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Picking My Madmen
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Lucy Corin’s One Hundred Apocalypses and Other Apocalypses comes wrapped in praise. Likened to Paley and Dickinson, applauded by Louise Gluck and Kelly Link, Corin earns these accolades again in her third book, a perfectly-written collection that will keep critics busy analyzing it for decades. To write a few pages about it here is simply to do it an injustice.

This book is delightfully free of grossly catastrophic violence, march-to-the-sea plotting, and gurgling, lurching, dying sore-crusted humans. Instead, by claiming 100+ apocalypses, Corin diminishes the aspect of The Apocalypse, and focuses on the searing facts of life for families, girls, artists, husbands, cyclists, lovers, dogs, all of whom anticipate, then endure, varying degrees of devastation. Though easily accessible via clear prose and the use of familiar tropes, the fairy tale/the post-apocalyptic journey, the fabulist what if, the realistic narrative, and an original one hundred unrelated micro-fictions that successfully fuse to form a novella (my term), this book of four pieces is for thoughtful readers who recognize personal Armageddon as the most difficult catastrophes to negotiate and survive.

The lead story, “Eyes of Dogs,” follows the post-apocalyptic script of starvation, dust, and grime. A soldier aiming for home meets a witch, possibly his mother, who sends him down a rabbit hole with peculiar instructions, life or death implied. What elevates this story is not the sudden appearance of a sidebar optional ending but the quality of the author’s intellect in developing the beautiful, surprising yet common quest. The soldier’s “mind cleared of everything except the idea of money.” Later, the soldier believes “Cash . . . suggested endless possibility anchored in safety.” But will money save anyone?

The next story, “Madmen,” begins, “The day I got my period, my mother and father took me to pick my madman.” This startling premise hints at a wild pandemonium to come. At the asylum, the family “shops” the cages of available mad people by taking time to read the case history advertisements. These descriptions are as horrific as the premise is bizarre. Yet in a book that is both studiedly efficient and full, this section runs on too long. The energy exists in the animosity between the mother and daughter and once a compromise is reached, “Madmen” deflates as it progresses.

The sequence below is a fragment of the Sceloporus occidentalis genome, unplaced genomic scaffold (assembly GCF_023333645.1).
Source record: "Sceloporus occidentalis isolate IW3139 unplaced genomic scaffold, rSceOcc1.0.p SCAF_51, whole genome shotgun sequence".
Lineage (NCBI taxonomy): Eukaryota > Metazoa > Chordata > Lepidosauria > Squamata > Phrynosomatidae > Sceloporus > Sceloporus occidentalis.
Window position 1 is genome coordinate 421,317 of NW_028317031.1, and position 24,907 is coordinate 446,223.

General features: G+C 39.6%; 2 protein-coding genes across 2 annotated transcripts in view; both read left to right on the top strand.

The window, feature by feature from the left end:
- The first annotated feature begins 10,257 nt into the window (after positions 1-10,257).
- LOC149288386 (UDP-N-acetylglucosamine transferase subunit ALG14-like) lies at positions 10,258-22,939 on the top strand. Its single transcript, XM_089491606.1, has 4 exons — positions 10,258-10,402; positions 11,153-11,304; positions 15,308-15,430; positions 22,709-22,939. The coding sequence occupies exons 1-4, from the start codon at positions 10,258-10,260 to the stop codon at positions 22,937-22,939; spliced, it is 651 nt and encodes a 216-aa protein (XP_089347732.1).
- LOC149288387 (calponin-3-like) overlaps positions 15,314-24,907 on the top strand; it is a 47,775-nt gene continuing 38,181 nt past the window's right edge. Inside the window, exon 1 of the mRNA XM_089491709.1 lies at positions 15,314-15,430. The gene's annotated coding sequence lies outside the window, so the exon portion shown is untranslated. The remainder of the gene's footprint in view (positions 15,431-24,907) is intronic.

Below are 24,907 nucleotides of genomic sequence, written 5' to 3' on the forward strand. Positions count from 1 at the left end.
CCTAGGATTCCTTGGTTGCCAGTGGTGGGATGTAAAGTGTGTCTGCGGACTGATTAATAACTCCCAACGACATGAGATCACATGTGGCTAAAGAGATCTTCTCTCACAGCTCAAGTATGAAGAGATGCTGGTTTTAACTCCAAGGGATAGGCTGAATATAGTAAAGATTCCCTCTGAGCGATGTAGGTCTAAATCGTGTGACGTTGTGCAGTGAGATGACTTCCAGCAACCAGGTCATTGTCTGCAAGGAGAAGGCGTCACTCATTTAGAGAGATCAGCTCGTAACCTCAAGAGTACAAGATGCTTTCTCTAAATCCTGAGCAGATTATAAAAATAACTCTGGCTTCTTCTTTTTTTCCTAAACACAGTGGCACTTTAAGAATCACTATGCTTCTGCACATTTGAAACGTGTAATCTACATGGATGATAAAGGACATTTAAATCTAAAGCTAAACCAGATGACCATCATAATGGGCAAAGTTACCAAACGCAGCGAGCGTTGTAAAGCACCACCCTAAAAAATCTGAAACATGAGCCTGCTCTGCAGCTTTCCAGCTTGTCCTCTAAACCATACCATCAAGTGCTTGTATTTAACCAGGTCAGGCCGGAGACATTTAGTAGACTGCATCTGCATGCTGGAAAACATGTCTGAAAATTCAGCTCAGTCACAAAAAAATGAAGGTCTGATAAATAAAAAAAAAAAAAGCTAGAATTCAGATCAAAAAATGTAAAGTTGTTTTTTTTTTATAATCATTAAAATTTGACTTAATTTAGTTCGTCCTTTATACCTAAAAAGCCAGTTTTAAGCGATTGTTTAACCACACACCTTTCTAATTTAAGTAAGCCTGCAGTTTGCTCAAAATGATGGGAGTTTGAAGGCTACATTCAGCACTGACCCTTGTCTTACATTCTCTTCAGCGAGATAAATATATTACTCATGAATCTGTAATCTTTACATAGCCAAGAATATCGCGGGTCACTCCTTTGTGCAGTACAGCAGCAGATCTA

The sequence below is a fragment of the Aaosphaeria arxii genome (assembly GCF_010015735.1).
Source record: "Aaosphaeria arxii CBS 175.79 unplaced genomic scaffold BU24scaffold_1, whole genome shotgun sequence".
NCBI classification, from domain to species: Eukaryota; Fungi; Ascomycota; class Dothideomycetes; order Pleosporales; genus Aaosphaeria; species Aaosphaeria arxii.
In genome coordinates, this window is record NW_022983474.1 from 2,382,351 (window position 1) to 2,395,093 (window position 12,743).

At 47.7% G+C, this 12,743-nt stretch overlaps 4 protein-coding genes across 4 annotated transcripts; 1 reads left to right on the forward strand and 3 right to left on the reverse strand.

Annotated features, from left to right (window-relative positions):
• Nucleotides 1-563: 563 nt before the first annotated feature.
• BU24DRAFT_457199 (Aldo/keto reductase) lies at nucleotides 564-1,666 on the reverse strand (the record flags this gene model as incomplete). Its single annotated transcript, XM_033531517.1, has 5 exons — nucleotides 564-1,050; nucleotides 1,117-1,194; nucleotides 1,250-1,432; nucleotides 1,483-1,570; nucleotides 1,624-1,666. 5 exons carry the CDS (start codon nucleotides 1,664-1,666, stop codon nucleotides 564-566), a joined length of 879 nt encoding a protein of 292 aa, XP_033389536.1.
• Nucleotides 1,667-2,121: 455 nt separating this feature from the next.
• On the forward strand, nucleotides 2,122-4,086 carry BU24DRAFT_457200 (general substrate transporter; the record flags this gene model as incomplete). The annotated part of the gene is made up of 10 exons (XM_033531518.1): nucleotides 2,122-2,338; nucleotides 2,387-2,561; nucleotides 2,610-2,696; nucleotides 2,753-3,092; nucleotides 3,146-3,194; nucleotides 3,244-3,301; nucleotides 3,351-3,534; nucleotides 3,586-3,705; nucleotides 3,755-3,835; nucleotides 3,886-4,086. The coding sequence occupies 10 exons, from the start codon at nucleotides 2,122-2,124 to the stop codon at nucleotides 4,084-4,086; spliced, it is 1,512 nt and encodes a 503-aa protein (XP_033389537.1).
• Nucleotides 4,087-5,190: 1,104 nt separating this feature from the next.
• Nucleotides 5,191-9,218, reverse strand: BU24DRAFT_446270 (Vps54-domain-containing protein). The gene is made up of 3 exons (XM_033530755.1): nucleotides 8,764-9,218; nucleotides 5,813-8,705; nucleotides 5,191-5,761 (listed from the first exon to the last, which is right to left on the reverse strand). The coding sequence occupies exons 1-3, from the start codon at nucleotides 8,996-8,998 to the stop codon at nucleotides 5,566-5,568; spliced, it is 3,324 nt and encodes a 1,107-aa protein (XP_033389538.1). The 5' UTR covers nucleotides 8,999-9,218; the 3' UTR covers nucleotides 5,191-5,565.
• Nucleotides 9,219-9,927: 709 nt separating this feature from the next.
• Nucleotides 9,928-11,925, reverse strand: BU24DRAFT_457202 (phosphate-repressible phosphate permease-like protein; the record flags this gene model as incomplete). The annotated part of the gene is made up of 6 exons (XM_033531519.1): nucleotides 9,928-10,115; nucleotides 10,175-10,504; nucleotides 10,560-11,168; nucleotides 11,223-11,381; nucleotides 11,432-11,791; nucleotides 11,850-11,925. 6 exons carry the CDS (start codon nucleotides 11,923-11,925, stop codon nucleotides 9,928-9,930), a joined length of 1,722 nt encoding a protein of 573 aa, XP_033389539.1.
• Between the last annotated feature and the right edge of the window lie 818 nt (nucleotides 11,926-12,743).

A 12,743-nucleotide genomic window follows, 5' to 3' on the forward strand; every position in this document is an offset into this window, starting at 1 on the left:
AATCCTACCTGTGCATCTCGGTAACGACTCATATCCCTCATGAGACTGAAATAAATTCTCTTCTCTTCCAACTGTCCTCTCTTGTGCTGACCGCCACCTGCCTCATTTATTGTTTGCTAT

The marvelous “Godzilla Versus The Slog Monster” is a traditional, evocative, boy-coming -of-age narrative, complete with compelling characters and an active apocalypse. Readers who prefer these elements in their stories might begin the book here. This story underscores the confusion we feel when we watch a disaster unfold on television. What is the proper response when an entire coast is bombed? Here, young Patrick, astonished to find himself safe, articulates this dilemma:

California is burning, the fire gobbling Eureka, all that marijuana up in smoke, people and animals are dying, the air is poisoned, the ocean is boiling, fishes making for Hawaii as fast as their flippers will carry them, rock tops exploding from sea cliffs like missiles, and he feels cozy, trying to figure out if maybe he’s attracted to Sara.

If we are safely ensconced in our comforters like Patrick’s parents are, watching a screen, do the disasters of the distant unfortunate become meaningless?

One Hundred Apocalypses does not answer that question. Instead this long piece delves deeper into private fear. What would happen if the/an apocalypse happens? If this novella was a fulcrum but was turned upside down to resemble a cut diamond with its many facets, reflective surfaces, and angles of vision, the point, dead center, is the short story “Audience.” In this story, the narrator and her family load the station wagon, presumably in preparation for evacuation, when she thinks of the rocking chair, which takes her back to the raw memory of her mother rocking and talking to her as if the girl is anyone. In the middle of the tale, the mother, after documenting her own miserable childhood, tells of the Holocaust. Though the family is not Jewish, they would have been saved because they have blue eyes. The narrator states, “How can I feel safe? Oh, I have blue eyes,” with...


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